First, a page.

“I think it’s definitely got to be or at least on my end it is,” Sandhagen said at UFC Vegas 32 media day. “So that’s next step. I think the timing is pretty good too. [Sterling and Yan] can have their fight in October or whenever that’s scheduled and then hopefully they don’t want to milk this thing too bad. Because I’m going to come for that belt and I’m going to take it from whoever wins that fight and that’s how I see my next year going.”
Dillashaw had two years off as a result from a suspension after he tested positive for EPO and was forced to relinquish his bantamweight title. He said he relished his time outside of the octagon and was thankful to be able to get necessary surgeries and figure out life after fighting.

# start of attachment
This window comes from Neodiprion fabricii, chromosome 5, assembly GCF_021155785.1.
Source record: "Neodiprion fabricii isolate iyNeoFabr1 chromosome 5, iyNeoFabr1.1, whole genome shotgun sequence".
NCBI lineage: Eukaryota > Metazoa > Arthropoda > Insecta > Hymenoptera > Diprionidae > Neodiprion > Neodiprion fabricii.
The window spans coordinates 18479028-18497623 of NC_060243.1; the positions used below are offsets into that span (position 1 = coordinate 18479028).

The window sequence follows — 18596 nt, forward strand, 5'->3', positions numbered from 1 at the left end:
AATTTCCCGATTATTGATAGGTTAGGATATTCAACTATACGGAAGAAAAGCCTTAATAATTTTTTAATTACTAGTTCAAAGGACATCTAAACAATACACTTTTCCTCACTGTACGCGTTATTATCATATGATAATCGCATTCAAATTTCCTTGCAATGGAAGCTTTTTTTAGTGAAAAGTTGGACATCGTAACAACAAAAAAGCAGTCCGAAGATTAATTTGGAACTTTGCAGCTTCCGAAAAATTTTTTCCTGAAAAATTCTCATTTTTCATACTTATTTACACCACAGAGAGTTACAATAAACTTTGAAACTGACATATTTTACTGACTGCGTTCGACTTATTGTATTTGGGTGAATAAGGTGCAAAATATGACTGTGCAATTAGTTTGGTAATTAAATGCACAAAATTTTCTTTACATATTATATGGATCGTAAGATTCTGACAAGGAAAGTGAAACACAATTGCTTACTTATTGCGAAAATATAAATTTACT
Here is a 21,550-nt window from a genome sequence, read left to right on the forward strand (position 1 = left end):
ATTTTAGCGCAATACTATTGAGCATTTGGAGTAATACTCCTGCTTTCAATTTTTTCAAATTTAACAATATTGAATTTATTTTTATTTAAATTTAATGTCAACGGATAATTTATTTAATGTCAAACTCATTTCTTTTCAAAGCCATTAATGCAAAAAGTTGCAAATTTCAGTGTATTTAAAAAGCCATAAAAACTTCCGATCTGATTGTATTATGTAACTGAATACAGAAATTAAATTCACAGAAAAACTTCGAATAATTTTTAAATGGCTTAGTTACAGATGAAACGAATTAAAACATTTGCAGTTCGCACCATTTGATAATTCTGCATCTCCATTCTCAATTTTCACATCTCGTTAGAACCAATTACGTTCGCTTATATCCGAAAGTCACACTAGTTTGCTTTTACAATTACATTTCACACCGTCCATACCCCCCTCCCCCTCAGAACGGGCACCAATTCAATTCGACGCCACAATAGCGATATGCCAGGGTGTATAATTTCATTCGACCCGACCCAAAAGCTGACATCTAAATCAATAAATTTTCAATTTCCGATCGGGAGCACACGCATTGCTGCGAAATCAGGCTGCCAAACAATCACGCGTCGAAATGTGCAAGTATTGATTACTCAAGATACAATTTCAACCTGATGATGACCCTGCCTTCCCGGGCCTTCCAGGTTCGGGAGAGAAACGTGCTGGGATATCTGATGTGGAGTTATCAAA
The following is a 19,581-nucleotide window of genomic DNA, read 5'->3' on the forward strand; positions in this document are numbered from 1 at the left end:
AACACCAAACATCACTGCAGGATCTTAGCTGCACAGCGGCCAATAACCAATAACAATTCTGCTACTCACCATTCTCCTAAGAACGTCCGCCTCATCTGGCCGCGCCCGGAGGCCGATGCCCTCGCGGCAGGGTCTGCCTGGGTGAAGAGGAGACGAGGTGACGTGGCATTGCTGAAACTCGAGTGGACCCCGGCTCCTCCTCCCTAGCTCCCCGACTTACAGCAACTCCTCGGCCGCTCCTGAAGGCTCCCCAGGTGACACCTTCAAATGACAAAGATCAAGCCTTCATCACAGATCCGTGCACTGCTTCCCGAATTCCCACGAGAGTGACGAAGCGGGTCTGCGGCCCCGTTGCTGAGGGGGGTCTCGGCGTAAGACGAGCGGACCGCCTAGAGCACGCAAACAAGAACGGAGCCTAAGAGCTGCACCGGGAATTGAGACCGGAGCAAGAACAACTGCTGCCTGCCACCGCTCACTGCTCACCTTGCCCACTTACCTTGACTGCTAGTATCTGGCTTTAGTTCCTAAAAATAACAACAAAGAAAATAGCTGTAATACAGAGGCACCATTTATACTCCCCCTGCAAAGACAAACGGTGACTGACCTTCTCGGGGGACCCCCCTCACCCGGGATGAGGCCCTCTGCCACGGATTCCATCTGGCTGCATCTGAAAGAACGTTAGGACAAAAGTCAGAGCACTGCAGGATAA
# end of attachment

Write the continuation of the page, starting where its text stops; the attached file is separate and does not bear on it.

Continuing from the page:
Sandhagen does not buy that narrative, though.
“I think in almost any topic in life, if you argue good enough, you can probably argue some benefits to something that’s probably negative,” Sandhagen said. “But I don’t buy the whole, ‘This is his time off. This is his road to recovery.’ That’s not what this is. He was suspended, and I’m sure that he would have much rather been fighting than sitting on the bench, and that’s to his own fault.”
Sandhagen expanded on whether or not he felt like this was an opportunity for Dillashaw to create a narrative of redemption with a win against him.
“I think that’s how he would love to have it play out. I think that he’s putting a lot of eggs in the basket of ‘Let me beat Cory Sandhagen so I can prove that it wasn’t because I was on steroids,’ or whatever,” Sandhagen said. “I think that that would be a Cinderella story for him, and that’s likely what he’s wanting but he has me in the way of wanting that.”
Even with the appeal to this fight of an interesting matchup along with Sandhagen and Dillashaw being former teammates, the storyline behind this main event becomes more intriguing by the day.